Ever since the popping of the dot com bubble, Sun has been trying to redefine itself. At core, Sun has always been a hardware company –- initially CADCAM workstations, and then thanks to purchase of part of Cray Computing’s assets –- a server company. That was fine when Windows couldn’t provide the scale required for the running websites, and before clustered Linux blades proved the viability of low cost/no cost, eating Sun’s lunch. Sun had Java, but ceded the business and much of development tooling standards to IBM before the web development market fragmented with new, popular scripting languages.
So what should sun do when it grows up? Back in 2003, we suggested Sun eat its young in classic Silicon Valley fashion: junk the software business, where it has never made money, and bite the bullet on Unix staking a new line in the sand for 64-bit Linux. A lot of our friends at Sun stopped returning calls and emails after that. Had Sun done so, it would have enjoyed a 2 – 3 year head start, of course at the price of transitioning to a higher volume, lower margin business model for which it is now still struggling with.
Fast forward to the present, and Sun is several years into a strategy to become an open source company. Fine idea had it begun prior to Jonathan Schwartz’s watch. But Sun’s boldest move of recent, buying MySQL for a billion dollars, was great for grabbing attention, but was hardly a game-changer in that this little database-that-could could not carry a $5 billion overall business (it would have made more sense a couple years earlier had Sun already been well underway down a Linux road, which it wasn’t).
So what does IBM really have to gain from spending $6.5 billion? More share in UNIX servers? UNIX is not exactly a growing market these days. With Linux eating UNIX’s lunch, IBM has been already quite busy, thank you, pushing the middleware and management systems that do make money atop Linux, which doesn’t. Sun still has $3 billion cash stashed away from the glory days that it’s burning through. IBM has $13 billion, and healthy margins to boot, so why bother? Migration of the tiny base of NetBeans users to Eclipse? Sorry, that bird’s already flown. A land office market in MySQL (when IBM already has stakes in the more scalable EnterpriseDB)?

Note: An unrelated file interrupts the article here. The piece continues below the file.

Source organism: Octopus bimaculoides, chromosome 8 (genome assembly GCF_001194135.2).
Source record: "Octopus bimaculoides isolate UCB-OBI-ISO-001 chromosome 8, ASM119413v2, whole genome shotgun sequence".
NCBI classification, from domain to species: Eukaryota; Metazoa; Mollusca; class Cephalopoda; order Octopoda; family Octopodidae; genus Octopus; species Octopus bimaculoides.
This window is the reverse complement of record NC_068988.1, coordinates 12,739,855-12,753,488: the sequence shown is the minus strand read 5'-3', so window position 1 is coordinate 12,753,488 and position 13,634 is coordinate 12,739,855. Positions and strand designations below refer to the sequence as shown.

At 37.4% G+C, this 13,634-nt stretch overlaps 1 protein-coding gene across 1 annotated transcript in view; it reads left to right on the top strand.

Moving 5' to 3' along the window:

One could posit that this is a circling of the wagons following Cisco’s announcement of its Unified Computing systems initiative; however, Sun does not offer any of the missing networking pieces for IBM to respond to Cisco. It could also be interpreted as a move to blunt HP by adding more data center share – except that IBM already has the heft to counter HP and doesn’t need Sun’s incremental presence.
It’s also been speculated that IBM might pick up Sun and divest portions, such as the Solaris business to Fujitsu, as piece parts. But the question is, what family jewels are actually left?
Sun has been approaching various suitors over the past few months as it requires an exit strategy. But Sun will be a waste of IBM’s money, not to mention the time spent digesting a large acquisition of questionable added value. That leaves Fujitsu, Sun’s primary Solaris OEM, as the only logical suitor left standing.
Update: Progress Software’s Eric Newcomer, whose “night job” is co-chair of the OSGi Enterprise Expert group, has some interesting observations on what it’s been like to have been caught in the middle of the Eclipse vs. NetBeans battle.